A Medical Device Daily
Medical University of South Carolina (MUSC; Charleston, South Carolina) reported that it been awarded the National Center for Research Resources at the National Institutes of Health (NIH), a coveted Clinical Translational Science Award (CTSA). The NIH will grant a total of 60 CTSAs through 2012 to round out this exclusive network.
MUSC, and thus the South Carolina Clinical and Translational Research Institute (SCTR; also Charleston) that the CTSA supports, are scheduled to receive $20 million in research funding during the next five years.
The CTSA not only enables MUSC to play a larger, national role in improving the lives of patients across a spectrum of diseases, but also provides economic opportunities for South Carolina.
Moving forward in an unprecedented economic climate and in addition to jobs created directly from the CTSA, research and clinical success from CTSA will beget more biotechnology transfer and spin-off companies and contributions to the knowledge-based economy taking root in South Carolina.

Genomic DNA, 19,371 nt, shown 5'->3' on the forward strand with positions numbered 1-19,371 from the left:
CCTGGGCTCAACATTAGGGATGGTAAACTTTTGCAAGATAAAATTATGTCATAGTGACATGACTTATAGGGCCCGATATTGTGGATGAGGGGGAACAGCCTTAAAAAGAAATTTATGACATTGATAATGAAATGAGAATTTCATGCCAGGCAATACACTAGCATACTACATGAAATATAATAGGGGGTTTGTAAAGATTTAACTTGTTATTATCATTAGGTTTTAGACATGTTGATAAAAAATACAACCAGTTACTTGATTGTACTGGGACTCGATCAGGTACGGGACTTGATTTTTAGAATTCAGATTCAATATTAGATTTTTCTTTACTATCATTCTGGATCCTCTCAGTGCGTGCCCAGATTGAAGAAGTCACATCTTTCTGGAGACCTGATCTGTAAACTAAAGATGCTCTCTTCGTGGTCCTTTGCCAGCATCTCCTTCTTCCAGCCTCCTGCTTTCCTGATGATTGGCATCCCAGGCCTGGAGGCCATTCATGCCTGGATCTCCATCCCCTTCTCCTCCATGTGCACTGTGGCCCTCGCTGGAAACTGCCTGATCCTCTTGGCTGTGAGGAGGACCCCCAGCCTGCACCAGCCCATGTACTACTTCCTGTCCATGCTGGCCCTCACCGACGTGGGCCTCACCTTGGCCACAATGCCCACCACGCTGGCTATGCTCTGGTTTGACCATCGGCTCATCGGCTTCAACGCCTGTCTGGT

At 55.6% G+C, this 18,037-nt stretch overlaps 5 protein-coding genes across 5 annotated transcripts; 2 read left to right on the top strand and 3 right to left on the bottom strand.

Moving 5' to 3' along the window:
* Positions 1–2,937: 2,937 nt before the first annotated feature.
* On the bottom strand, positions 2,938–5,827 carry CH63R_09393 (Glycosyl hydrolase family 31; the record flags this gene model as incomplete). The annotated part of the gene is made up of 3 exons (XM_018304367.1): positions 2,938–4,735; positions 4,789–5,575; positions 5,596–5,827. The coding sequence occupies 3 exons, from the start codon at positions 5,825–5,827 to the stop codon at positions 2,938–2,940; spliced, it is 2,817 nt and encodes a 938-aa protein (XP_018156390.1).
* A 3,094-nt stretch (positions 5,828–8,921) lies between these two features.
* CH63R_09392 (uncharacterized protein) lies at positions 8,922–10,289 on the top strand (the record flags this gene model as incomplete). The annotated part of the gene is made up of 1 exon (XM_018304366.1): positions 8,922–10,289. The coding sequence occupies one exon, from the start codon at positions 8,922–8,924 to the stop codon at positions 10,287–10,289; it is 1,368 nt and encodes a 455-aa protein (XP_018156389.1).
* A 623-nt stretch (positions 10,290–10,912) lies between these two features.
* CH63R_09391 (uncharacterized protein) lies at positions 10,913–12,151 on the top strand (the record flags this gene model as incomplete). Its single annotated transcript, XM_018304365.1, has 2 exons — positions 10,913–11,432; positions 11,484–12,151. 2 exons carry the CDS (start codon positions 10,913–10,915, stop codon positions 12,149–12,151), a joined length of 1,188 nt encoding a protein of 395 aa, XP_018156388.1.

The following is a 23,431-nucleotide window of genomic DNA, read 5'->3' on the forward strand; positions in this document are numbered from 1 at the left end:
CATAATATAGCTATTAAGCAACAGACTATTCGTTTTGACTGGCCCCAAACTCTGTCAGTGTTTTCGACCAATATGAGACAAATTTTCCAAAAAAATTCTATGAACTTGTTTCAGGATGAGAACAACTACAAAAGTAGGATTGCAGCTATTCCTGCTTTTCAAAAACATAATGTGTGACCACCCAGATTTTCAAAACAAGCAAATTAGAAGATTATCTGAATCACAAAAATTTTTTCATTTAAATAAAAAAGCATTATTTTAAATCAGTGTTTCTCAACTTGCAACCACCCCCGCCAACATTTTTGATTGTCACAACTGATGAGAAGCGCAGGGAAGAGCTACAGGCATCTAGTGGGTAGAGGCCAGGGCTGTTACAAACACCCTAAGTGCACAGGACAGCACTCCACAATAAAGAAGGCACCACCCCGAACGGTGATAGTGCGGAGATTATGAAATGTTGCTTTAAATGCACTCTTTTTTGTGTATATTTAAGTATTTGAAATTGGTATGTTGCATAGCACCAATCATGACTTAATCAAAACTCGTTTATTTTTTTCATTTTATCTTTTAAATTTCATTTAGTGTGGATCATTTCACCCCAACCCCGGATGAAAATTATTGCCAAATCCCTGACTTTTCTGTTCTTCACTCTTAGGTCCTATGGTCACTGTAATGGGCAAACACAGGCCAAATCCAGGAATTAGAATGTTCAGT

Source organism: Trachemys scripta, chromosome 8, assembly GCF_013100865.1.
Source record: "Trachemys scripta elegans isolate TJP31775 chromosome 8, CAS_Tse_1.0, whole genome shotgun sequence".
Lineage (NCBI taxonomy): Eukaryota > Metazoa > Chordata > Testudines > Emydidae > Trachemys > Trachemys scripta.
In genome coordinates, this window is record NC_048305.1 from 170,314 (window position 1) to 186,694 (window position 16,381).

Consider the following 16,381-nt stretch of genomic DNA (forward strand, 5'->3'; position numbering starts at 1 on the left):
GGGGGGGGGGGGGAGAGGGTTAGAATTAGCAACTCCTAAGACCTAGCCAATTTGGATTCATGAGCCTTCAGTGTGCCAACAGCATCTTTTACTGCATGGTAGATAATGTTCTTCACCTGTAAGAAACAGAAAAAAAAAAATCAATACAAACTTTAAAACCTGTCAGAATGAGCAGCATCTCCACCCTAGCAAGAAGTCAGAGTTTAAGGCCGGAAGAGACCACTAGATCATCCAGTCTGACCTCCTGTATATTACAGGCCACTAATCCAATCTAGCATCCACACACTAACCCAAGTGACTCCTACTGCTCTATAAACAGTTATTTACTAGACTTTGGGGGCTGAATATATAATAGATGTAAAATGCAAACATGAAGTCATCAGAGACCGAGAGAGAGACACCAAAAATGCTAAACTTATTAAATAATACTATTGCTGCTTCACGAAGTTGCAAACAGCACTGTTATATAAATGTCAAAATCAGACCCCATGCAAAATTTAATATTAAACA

In other grant news: A new electronic tool that will put family medical history at doctors' fingertips –alerting them to a patient's increased risk for birth defects or pregnancy complications – will be developed through a three-year cooperative agreement with a $1.2 million grant from the Health Resources and Services Administration, Genetic Services Branch (Washington).
Patients in doctors' offices will fill out a standardized family history questionnaire using a computerized tablet, instead of paper and pen. The information will be analyzed electronically, and the tool will provide red flags and recommendations for healthcare providers based on current professional guidelines. Providers may be prompted to ask more questions or to send a woman to a genetic specialist.